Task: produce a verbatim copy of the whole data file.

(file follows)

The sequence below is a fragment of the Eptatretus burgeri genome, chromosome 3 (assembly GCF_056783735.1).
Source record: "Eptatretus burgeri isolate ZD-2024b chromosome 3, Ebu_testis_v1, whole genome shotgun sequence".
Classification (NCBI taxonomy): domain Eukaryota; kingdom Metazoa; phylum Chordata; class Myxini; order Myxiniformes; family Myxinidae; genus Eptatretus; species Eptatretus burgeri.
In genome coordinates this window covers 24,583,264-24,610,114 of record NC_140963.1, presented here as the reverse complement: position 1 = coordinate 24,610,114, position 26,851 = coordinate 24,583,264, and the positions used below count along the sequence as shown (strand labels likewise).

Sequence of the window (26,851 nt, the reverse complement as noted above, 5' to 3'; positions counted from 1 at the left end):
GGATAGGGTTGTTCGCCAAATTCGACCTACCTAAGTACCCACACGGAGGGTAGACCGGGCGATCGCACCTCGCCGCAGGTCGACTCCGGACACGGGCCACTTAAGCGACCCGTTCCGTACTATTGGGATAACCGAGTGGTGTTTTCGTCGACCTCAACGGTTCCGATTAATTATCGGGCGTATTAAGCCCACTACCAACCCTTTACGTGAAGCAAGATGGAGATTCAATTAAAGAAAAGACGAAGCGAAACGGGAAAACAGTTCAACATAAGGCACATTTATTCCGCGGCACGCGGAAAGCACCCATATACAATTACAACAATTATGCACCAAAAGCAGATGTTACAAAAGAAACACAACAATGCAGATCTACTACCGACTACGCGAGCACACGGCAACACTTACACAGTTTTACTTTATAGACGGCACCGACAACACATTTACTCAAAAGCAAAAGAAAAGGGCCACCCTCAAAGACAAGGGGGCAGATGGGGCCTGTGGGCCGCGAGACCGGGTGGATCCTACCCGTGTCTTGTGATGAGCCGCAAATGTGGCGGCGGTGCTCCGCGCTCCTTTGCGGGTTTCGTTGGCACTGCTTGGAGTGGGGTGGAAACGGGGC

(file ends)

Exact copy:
The sequence below is a fragment of the Eptatretus burgeri genome, chromosome 3 (assembly GCF_056783735.1).
Source record: "Eptatretus burgeri isolate ZD-2024b chromosome 3, Ebu_testis_v1, whole genome shotgun sequence".
Classification (NCBI taxonomy): domain Eukaryota; kingdom Metazoa; phylum Chordata; class Myxini; order Myxiniformes; family Myxinidae; genus Eptatretus; species Eptatretus burgeri.
In genome coordinates this window covers 24,583,264-24,610,114 of record NC_140963.1, presented here as the reverse complement: position 1 = coordinate 24,610,114, position 26,851 = coordinate 24,583,264, and the positions used below count along the sequence as shown (strand labels likewise).

Sequence of the window (26,851 nt, the reverse complement as noted above, 5' to 3'; positions counted from 1 at the left end):
GGATAGGGTTGTTCGCCAAATTCGACCTACCTAAGTACCCACACGGAGGGTAGACCGGGCGATCGCACCTCGCCGCAGGTCGACTCCGGACACGGGCCACTTAAGCGACCCGTTCCGTACTATTGGGATAACCGAGTGGTGTTTTCGTCGACCTCAACGGTTCCGATTAATTATCGGGCGTATTAAGCCCACTACCAACCCTTTACGTGAAGCAAGATGGAGATTCAATTAAAGAAAAGACGAAGCGAAACGGGAAAACAGTTCAACATAAGGCACATTTATTCCGCGGCACGCGGAAAGCACCCATATACAATTACAACAATTATGCACCAAAAGCAGATGTTACAAAAGAAACACAACAATGCAGATCTACTACCGACTACGCGAGCACACGGCAACACTTACACAGTTTTACTTTATAGACGGCACCGACAACACATTTACTCAAAAGCAAAAGAAAAGGGCCACCCTCAAAGACAAGGGGGCAGATGGGGCCTGTGGGCCGCGAGACCGGGTGGATCCTACCCGTGTCTTGTGATGAGCCGCAAATGTGGCGGCGGTGCTCCGCGCTCCTTTGCGGGTTTCGTTGGCACTGCTTGGAGTGGGGTGGAAACGGGGC